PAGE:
This week’s Q&A column is sponsored and written by Kim Peele and Hope Peele of The Peele Group and McEnearney Associates Realtors®, the leading real estate firm in Alexandria. To learn more about this article and relevant Alexandria market news, contact The Peele Group at 703-244-5852 or email [email protected]. You may also submit your questions to McEnearney Associates via email for response in future columns.
Question: What exactly does a backup offer mean, and do they even work?
Answer: So glad you asked! There was a time when backup offers were rarely used or even talked about. Once a home is under contract, it did not seem likely it would come back on the market, so it was seen as a waste of time to put in a backup offer. However, in the past year, we have seen a resurgence in the use of backup offers, and sometimes they are actually successful! We recently had a buyer win the home of their dreams with a backup offer after losing the home in a bidding war less than a week prior.
This past year has been a tough market for buyers due to low inventory, and a huge number of buyers searching through a very limited supply of housing. It’s just been super competitive to get a home! In some areas of Northern Virginia and D.C., you can count on multiple offers, sometimes 10 or more. It can be stressful to look at homes, find one that you love and lose out. Due to this bidding frenzy, we’ve been seeing that sometimes buyers will move fast, make a quick decision to bid on a home, win with a high offer, and immediately have buyer’s remorse and cancel the contract.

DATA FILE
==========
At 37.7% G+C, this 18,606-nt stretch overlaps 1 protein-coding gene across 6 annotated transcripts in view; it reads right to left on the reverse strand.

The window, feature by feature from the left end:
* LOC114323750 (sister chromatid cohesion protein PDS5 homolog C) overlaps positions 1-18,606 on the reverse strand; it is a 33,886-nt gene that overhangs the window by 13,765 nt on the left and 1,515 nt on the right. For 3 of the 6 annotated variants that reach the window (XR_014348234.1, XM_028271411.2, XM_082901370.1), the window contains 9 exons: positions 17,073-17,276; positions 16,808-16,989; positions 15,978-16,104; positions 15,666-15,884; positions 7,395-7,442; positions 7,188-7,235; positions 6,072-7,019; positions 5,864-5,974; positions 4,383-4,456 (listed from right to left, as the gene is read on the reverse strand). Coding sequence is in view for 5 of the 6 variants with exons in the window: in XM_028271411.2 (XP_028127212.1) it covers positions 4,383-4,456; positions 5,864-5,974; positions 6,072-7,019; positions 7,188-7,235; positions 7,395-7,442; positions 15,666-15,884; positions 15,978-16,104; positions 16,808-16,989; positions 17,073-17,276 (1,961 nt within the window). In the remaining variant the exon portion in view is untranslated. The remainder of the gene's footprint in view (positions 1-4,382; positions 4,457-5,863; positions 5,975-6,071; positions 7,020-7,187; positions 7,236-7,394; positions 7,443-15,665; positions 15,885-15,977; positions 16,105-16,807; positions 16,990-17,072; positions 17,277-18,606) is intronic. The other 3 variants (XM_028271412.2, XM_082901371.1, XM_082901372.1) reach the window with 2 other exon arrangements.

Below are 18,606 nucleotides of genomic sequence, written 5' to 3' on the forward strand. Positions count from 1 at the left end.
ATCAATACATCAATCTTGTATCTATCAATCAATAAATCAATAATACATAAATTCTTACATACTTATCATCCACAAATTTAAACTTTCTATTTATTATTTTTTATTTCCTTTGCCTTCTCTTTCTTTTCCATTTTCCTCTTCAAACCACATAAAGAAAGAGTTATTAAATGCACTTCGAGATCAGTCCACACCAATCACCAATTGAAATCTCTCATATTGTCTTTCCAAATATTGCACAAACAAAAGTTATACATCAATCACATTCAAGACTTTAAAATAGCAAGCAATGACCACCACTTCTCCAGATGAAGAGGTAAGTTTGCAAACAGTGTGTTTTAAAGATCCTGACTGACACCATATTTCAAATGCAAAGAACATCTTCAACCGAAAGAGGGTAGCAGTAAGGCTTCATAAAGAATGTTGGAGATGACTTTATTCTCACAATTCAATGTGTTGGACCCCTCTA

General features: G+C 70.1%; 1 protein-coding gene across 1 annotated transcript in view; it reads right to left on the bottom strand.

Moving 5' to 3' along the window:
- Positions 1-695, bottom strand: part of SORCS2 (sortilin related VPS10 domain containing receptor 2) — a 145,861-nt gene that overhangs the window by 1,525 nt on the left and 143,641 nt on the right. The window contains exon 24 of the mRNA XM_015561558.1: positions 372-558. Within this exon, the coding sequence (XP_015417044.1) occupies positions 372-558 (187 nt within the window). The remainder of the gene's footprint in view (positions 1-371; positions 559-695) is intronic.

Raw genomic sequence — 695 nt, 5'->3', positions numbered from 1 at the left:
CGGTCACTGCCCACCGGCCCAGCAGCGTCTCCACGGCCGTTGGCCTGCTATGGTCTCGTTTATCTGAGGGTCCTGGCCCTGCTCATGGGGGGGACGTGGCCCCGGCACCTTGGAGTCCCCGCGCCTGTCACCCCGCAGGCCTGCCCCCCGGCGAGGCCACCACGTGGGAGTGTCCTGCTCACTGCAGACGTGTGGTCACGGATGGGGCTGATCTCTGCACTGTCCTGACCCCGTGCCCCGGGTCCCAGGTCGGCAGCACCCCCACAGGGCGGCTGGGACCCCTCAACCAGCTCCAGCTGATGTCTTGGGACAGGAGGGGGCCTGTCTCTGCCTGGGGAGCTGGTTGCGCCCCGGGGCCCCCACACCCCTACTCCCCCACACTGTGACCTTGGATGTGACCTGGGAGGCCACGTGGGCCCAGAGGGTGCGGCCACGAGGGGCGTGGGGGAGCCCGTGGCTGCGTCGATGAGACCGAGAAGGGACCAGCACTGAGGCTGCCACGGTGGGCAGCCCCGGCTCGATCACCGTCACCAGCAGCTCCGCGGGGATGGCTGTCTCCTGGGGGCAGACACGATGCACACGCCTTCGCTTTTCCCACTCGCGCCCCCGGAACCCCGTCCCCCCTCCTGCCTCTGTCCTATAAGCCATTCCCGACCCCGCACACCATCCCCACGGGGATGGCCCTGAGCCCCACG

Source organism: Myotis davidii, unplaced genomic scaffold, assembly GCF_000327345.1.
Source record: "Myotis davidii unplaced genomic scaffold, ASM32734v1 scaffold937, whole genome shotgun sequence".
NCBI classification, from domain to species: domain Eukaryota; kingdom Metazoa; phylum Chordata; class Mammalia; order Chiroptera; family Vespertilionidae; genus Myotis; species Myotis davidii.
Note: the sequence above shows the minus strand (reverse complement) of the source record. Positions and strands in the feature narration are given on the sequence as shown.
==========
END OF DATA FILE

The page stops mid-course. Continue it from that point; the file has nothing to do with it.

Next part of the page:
Buyers in HOA or condo communities have three days to review the community association documents and decide whether to stay in the deal. They can cancel with no penalty and no explanation within that three-day period. Some buyers consider this a safety net if they have some hesitation about whether they really want the home. They offer big, win out over everyone else, and then try to decide if they really want it or not. This is not a strategy that we recommend — nor is it fair to sellers or all the other buyers — but we are seeing it happen more often lately.
Side note: A good listing agent will have those documents available prior to going on the market and deliver them immediately so that the three-day period happens fast, and all parties can move forward quickly.
Some other reasons that the first buyer may cancel are home inspection or financing contingencies. Including a home inspection allows them to cancel with little reason, even if the home inspection did not uncover anything major. And another reason that contracts fall apart is that the buyer does not get their financing, maybe due to a job loss or something on their record that gets in the way of finalizing a loan. So between loopholes for buyers with a change of heart and other hiccups, homes do go back on market. That’s where a backup offer can be a wonderful thing.
How does a backup offer work?
A backup offer is a promise to the seller that you will buy the home if the primary contract falls through. An addendum simply gets added to your offer, and all parties agree that if the first contract gets canceled, your offer will then become the primary contract and you will settle within a specific timeframe. You can even state that the earnest money deposit is not due until the backup offer becomes the primary contract.